Say your main keyword is ‘digital nomad retreat in Lisbon.’ Your LSI keywords could be the following:
Remote work retreats in Lisbon
Coworking retreats in Lisbon
One of the best FREE tools to find semantic keywords is LSIgraph.
Pop in your keyword, and you'll get a dozen options to include on your page or next post.
It's an easy win-win that not many people are doing, making it an easy way to climb up a few spots in search engine results.
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6. Use Outbound and Internal Links
Outbound links are where you link to other authoritative sites speaking about the same topic, but are not direct competitors.
You want to back up any claims you're making on your page or post with data, and give your readers access to more information sources.
This helps you build credibility as an industry thought leader, and it helps Google draw links between the two pieces of content.
For example: Below this section, I've linked to a blog post about the importance of site speed.
Seeing as I'm not an expert on site speed, I don't have (and never will have) my very own blog post on that topic.
So by including that source, I'm not linking to a direct competitor, but I'm sharing information that makes me look knowledgeable AND draws connections between my blog post and that authoritative outbound link.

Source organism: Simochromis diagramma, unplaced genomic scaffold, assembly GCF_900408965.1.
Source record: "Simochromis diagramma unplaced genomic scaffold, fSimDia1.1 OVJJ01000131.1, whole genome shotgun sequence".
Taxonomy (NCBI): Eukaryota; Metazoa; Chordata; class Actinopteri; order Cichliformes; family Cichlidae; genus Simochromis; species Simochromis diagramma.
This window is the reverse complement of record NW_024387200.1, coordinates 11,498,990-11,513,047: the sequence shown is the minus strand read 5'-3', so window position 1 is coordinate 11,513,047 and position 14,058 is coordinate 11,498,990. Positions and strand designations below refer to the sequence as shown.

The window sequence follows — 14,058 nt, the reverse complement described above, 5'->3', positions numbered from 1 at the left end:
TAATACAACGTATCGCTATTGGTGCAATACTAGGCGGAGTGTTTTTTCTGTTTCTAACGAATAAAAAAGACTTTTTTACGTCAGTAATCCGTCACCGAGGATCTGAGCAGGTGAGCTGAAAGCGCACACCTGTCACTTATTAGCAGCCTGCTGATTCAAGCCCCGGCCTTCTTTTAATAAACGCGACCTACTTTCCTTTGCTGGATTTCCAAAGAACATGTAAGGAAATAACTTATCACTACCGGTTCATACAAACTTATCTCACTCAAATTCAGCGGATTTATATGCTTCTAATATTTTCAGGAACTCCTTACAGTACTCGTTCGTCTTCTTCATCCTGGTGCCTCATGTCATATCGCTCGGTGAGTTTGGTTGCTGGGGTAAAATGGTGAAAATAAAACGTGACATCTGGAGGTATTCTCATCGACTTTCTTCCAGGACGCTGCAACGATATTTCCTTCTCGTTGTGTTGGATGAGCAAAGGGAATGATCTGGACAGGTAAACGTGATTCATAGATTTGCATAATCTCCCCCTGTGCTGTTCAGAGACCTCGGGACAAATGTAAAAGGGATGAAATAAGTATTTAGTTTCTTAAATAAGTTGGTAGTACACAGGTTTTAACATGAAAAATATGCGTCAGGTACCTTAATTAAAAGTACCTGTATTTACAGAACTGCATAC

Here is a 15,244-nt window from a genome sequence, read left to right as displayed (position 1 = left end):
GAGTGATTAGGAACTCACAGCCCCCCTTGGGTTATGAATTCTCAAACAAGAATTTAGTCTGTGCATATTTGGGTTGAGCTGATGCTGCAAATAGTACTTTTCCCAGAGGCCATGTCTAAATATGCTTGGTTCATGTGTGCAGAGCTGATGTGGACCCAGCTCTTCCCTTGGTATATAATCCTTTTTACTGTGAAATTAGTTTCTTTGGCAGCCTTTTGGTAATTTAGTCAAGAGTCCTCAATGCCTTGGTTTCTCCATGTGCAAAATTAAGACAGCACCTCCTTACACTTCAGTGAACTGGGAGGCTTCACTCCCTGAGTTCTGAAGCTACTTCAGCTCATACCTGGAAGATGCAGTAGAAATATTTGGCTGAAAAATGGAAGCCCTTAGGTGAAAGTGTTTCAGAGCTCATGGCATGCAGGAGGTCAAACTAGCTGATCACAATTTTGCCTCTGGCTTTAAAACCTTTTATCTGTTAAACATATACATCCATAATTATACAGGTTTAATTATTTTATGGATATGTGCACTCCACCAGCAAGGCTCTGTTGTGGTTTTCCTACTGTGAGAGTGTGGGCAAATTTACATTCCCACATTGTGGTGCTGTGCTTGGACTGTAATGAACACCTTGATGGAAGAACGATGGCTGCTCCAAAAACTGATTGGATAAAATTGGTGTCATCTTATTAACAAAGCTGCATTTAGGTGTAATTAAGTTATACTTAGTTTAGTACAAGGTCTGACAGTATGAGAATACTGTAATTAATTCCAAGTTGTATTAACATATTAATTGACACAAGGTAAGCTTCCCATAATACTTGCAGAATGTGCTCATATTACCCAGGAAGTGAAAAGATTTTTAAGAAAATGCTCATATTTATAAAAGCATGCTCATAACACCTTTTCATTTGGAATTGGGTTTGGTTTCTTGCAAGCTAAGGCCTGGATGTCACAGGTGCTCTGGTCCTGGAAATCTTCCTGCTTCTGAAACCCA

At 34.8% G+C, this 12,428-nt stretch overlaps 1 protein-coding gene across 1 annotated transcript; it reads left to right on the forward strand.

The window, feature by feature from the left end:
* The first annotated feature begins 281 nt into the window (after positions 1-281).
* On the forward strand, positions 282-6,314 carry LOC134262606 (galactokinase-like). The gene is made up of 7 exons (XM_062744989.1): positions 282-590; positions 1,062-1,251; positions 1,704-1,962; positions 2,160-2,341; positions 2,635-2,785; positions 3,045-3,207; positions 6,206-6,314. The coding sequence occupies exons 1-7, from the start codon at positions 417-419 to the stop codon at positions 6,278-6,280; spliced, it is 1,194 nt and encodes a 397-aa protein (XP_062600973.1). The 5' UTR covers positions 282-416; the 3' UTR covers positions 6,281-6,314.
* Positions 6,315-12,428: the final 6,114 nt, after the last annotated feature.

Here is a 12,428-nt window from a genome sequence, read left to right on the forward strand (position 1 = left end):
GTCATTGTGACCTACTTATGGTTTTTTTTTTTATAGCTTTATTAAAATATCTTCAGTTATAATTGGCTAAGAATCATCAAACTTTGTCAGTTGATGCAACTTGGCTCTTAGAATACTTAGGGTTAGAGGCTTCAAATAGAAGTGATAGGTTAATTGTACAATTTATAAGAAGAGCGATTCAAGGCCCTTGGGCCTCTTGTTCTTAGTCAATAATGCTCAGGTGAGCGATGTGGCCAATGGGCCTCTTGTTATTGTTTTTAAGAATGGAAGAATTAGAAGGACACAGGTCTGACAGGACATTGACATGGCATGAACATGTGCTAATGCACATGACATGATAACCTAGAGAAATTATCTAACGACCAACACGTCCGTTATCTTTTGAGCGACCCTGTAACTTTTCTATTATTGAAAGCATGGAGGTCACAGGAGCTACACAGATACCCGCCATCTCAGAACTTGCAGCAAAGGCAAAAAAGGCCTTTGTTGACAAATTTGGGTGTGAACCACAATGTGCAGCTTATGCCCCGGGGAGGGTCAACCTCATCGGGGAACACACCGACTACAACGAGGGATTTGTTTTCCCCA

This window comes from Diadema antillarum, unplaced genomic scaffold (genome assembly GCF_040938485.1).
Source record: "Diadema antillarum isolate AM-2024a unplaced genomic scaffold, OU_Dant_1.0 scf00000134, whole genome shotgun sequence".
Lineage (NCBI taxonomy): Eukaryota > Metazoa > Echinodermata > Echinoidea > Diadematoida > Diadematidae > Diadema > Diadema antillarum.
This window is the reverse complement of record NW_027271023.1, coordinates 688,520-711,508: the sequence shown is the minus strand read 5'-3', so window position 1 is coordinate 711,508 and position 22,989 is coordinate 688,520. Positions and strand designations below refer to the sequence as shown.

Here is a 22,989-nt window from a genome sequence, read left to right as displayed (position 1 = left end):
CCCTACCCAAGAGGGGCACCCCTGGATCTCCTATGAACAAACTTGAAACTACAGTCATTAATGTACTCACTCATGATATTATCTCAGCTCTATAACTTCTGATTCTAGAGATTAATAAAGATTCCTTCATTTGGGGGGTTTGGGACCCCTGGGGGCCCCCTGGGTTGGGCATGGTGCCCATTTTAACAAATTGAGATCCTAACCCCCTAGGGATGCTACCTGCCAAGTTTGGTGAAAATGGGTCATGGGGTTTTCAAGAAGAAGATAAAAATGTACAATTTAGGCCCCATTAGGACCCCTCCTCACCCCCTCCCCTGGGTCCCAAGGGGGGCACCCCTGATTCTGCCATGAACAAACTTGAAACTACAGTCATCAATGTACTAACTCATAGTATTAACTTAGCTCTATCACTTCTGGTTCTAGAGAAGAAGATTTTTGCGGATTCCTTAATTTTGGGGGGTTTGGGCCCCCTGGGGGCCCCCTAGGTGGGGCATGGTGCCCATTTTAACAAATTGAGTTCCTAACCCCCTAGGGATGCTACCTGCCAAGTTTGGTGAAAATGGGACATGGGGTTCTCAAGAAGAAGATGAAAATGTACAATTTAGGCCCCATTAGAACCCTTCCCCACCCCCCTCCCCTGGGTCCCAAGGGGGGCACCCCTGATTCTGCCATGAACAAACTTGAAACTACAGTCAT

For internal links (meaning, links to content on your own site), make sure you add two or three to every post.
Have you ever seen those “you might like” sections at an end of a blog?
That’s a great way to keep visitors engaged and on your site.
But if that's not your jam, you can also link to other pages or blog posts of yours in the text body of your post.
7. Check Your Site Speed
Did you know that 75% of users won't revisit a site if it takes longer than 4 seconds to load?
That's a first impression you don't want to mess up.
Boost your site speed by compressing images and switching to faster hosting.
Check your site speed for free with tools like GT Metrix.
8. Optimize Your Images For Killer On-Page SEO
Don't name your images something boring like 123.jpg.